I do love to see the history of a place uncovered.  I watch a lot of documentaries, and even those with a decidedly unlikely theme often give me an insight into a part of the world that is unknown to me: its geography, history, folklore, culture, all tied into the roots of its existence.  This often influences my poetry, and the courses I take are frequently determined by whatever random programme I have seen that sparked my imagination.

I can’t ever know everything, of course – and the more I know, the more aware I am of the limitations of my knowledge – but the more I can learn the more I understand who we are, and how different people understand the world we inhabit.

In turn, the more I can bring to my work either in terms of language and imagery or in terms of creating peace poems.

This weekend enabled me to learn new things, and remember things I was once taught.  It gave me a chance to see, literally, what was buried in time – a real, live dig is a very different place from a visitor site and it was great to see the earth being treated with such respect.  It gave me a chance to sit back and be lazy, and learn, and absorb.  It gave me some ‘me’ time.

So I’ve had a chance to rebuild my reserves, and in a way that has invigorated my imagination: next week I’ll use that to expand on the work I did this week, and get the whodunnit another step closer to its conclusion.

Happy writing,



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Balance is important to me.  If something is out of kilter in my life I can feel it strongly; whether it’s too little time studying, or too much time alone, or not enough time with my family, the lack of balance seems to affect the way I feel about the world.

When that happens, I know I have to take action to fix it before I topple over, metaphorically speaking – I have to act before it affects my life in a negative way.




This picture was taken in a slightly damp field in Cornwall.  It is the centre stone of a group called Men-an-tol, around which many myths have grown of special properties and powers.   Like so many of these sites, it stands in a quiet spot, alongside cattle and a great deal of greenery.  There is no pomp and ceremony to it; it is a part of the landscape that pre-dates much of the world around it.

It’s also a reminder that anything can find balance, if it has the right tools.  In this case, a strong foundation was needed.  In my case, there’s a web of inter-connected points – writing, family, friends, reading, studying, alone-time, working, cooking and so on – that all need to be given the appropriate level of attention.

It took me a long time to realise the importance of balance in my life; it seemed such a small thing to have such a big impact on my outlook.  But it does make a difference to the way I perceive the world, and my own role within it.  When I am out of kilter, my thoughts get blocked up.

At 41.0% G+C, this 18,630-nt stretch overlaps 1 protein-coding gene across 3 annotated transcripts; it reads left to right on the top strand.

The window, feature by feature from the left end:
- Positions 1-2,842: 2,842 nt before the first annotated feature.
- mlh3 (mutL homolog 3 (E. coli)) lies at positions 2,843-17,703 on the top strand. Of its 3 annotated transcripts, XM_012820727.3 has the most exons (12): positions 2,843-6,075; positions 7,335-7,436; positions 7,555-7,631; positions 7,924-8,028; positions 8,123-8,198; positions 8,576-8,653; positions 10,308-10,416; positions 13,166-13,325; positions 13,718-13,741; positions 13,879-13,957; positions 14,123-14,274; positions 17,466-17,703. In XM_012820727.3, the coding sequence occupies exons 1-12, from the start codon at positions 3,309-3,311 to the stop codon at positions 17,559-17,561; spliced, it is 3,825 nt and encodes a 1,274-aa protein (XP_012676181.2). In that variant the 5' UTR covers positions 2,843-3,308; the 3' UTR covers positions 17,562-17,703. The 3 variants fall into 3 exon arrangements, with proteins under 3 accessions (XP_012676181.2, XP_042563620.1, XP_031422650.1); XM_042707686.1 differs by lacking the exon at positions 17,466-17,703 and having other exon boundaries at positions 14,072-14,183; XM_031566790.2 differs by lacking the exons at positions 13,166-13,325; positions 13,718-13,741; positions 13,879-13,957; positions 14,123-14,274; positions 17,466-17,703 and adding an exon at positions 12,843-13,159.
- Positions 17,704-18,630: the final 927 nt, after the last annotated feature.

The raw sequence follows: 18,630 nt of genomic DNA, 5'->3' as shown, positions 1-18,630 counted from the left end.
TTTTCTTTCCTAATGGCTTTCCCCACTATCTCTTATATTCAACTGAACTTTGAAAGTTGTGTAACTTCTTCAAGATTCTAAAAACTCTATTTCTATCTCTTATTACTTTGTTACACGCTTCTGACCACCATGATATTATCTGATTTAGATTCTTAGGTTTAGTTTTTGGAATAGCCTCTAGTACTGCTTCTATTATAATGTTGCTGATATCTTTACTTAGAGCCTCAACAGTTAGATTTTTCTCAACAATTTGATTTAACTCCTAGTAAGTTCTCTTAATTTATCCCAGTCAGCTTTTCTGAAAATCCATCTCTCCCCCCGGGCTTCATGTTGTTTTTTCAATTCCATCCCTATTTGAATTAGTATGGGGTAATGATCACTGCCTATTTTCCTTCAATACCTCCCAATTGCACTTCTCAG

Blocked up thoughts are bad for a writer, but they are also bad for anyone trying to get the most out of life.

So I’m going to put this picture up on a wall somewhere and remind myself that seeking balance is about making my life the best it can be.

Maybe these stones do have special properties, after all…

Happy writing,



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Sometimes I visit places and I get to see familiar settings in an entirely unfamiliar way.

This picture shows a scene I know reasonably well – but it was brand new from this vantage point, on a gently rolling, wind-whipped, hill.



When it comes to writing, viewpoint governs the structure of the story.  Do you see everything from one viewpoint, or through many?  Is your viewpoint omniscient or narrow?  Is the viewpoint character a reliable narrator?

One of the exercises suggested by Brian Kiteley in his book The 3am Epiphany asks you to change a piece of writing from first to third person, or vice versa.  I won’t go into all the details about it, of course – but it was an exercise that really made me focus on how much of a story I should actually show.

In essence, the viewpoint character holds a torch, so you can only see what they see.  If you need to reboot a tale, change the torch-holder – you can even hang it up so light shines everywhere, if that’s what works for your novel!

If the story isn’t working as you want it to, a change of viewpoint could be all it needs.

It’s also worth bearing in mind what your own perception of the world brings to the story you are telling.  Just like my experience on the hilltop, if you look at something from an unusual angle it can change how you perceive it, and open your eyes to another way of defining things.

And of course, if you can’t get the writing to go as you want – take a break and look at the views around you.  It might not add to your word count but it adds something even more valuable to your day.

Happy writing,




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I was looking through some old pictures this week and I came across a few evening shots.

This picture was taken when we were in Cornwall a couple of years ago, and it instantly puts me in a holiday mood.  I love the way the clouds seems to mirror the shape of the bay, it looks positively purposeful.

At the end of the day

It also reminds me of a phrase I hate to hear and yet (over)use myself – ‘at the end of the day’ – but that’s another blog post 🙂

There’s a science to the colour of the sky, which I find fascinating.  Colours have meaning across life-forms, from a dangerous red to a toxic green, and we humans surround ourselves in them – we might buy a sky-blue paint, or a storm-coloured car, or a sea-green top for example – so to know they are in some ways a product of our biology is mind-boggling.